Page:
Tokens vs Accounts: A love letter to the NY Fed (and a quibble)

I was just reading an excellent recent post on the New York Fed’s blog Liberty Street Economics, entitled “Token- or Account-Based? A Digital Currency Can Be Both” by Rod Garratt, Michael Lee, Brendan Malone, and Antoine Martin.

The post is right, of course (except for a paragraph right at the end). The “tokens vs accounts” distinction no longer works in the world of blockchains. In some ways it’s a helpful distinction, in other ways it creates confusion.

Crypto tokens, especially those on Ethereum shouldn’t have a claim on the word “token”.

Ready?

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CBDCs – Asking the Hard Questions

I’ve been following along the CBDC narrative for a number of years. It has been fun watching how the talking points have rapidly evolved. CBDCs seem to be getting closer to reality, driven by central banks (rather than customer demand). But there are some harder questions that are still not (in my view) adequately explored.

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Money, Programmable Money and Central Bank Digital Currencies (CBDC)

Note: This article was first published on 19 Aug 2020 on the OpenNodes blog, republished here with permission.

The greatest trick played on modern society is calling a whole bunch of different instruments with different credit ratings and characteristics “money”, and conflating them.  It is a neat trick, and very useful in some situations, for instance when businesses invoice each other and make payments.

It is much more convenient to say “Please send me money” than to say “Can you tell your bank to reduce its debt to you, such that my bank increases its debt to me?”  But by using these more accurate words, we can already get a sense that no asset, or instrument, moves all the way from end to end, but rather there are some coordinated accounting adjustments that make the appearance of an asset moving.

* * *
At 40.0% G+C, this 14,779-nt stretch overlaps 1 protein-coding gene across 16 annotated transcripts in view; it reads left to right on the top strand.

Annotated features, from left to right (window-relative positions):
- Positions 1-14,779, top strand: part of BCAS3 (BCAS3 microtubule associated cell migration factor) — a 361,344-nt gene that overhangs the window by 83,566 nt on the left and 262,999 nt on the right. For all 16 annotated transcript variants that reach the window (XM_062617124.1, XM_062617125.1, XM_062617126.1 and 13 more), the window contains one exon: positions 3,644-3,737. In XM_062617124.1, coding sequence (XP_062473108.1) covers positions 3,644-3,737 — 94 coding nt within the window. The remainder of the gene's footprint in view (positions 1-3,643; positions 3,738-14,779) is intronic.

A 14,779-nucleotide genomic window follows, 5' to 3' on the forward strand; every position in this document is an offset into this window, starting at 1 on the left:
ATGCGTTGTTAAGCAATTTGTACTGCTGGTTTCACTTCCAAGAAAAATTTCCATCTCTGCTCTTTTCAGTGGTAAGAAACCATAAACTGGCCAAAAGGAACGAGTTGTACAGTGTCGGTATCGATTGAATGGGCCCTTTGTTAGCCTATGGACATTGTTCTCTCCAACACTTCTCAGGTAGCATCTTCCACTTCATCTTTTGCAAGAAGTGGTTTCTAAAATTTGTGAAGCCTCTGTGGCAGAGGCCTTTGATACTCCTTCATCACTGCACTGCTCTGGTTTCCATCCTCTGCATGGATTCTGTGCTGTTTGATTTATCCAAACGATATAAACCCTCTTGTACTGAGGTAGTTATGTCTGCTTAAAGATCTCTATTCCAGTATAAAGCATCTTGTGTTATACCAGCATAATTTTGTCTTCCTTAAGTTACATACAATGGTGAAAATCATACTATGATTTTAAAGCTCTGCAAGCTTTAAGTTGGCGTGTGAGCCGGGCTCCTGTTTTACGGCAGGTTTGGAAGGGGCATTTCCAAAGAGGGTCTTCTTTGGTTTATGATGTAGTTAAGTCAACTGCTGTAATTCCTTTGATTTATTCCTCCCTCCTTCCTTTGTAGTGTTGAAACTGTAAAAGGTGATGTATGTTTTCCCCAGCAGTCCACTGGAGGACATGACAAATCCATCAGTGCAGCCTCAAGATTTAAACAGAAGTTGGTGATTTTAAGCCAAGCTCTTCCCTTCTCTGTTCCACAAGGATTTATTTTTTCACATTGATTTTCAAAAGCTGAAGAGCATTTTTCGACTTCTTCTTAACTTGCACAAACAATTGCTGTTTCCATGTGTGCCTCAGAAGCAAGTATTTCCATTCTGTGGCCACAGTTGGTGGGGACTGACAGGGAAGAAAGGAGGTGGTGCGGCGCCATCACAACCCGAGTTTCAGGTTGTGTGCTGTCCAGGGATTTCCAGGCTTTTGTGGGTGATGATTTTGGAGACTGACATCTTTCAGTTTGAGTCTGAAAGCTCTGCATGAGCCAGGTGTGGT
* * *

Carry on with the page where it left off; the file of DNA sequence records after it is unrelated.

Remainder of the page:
Conflating these different instruments and bundling them into one called “money” has enormous positive effects – it has reduced friction and created a common language which is used across the world to enhance trade.

Yet, calling everything “money” can sometimes be unhelpful when we start thinking more deeply about money.  So in these cases, it is helpful to think about two things:

  1. The asset itself
  2. The medium of record
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The Sweet Spot for Programmable Money

Bank of Thailand just announced a project to develop a prototype system for a CBDC issued on a blockchain, accessible to businesses.

This is meaningful to me for two reasons:

  1. I was part of the original team that created the Inthanon series of projects in 2018, and it’s great to see that these early pioneering efforts continue to be built upon.
  2. I think that they have hit the near-term sweet spot for programmable money. They really seem to get it.
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The New Libra Coin – An Unofficial Explainer

I’ve been looking at the design of the new Libra coin (LBR) in the updated Libra Whitepaper. Here’s what I think the differences are between this new “synthetic” coin and the previous iteration of the coin as described in 2019. Hope it’s helpful!

Note, this is just my attempt to explain it with the information that is available. It is probably still subject to change. If you’ve found it useful, feel free to share!

Audiobook Launch – The Basics of Bitcoins and Blockchains

Happy news! (and some insights into the mechanics of authoring and publishing a little further down the page)

I’ve just been told that the audiobook version of my book “The Basics of Bitcoins and Blockchains” is now available for preorder on Audible. It’s a great use of your Audible credits! If you’re not already on Audible, you get your first listen for free when you sign up. Click it!

This means you can upskill on bitcoin, blockchains, payments, and money when you’re out and about (ha)… Or more likely, when you’re inside, trying not to go insane, and wishing you could be out and about. What a great use of lockdown time!

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Ray Dalio on What Coronavirus Means for the Global Economy

Ray Dalio is one of the best economic thinkers alive. On 9 April 2020, TED interviewed him about what coronavirus means for the global economy. Here is my summary. Any errors, omissions, misunderstandings are mine.

Ray Dalio on What coronavirus means for the global economy

Interviewer: Corey Hajim (TED)
Interviewee: Ray Dalio, Founder of Bridgewater Associates
Released 9 April 2020

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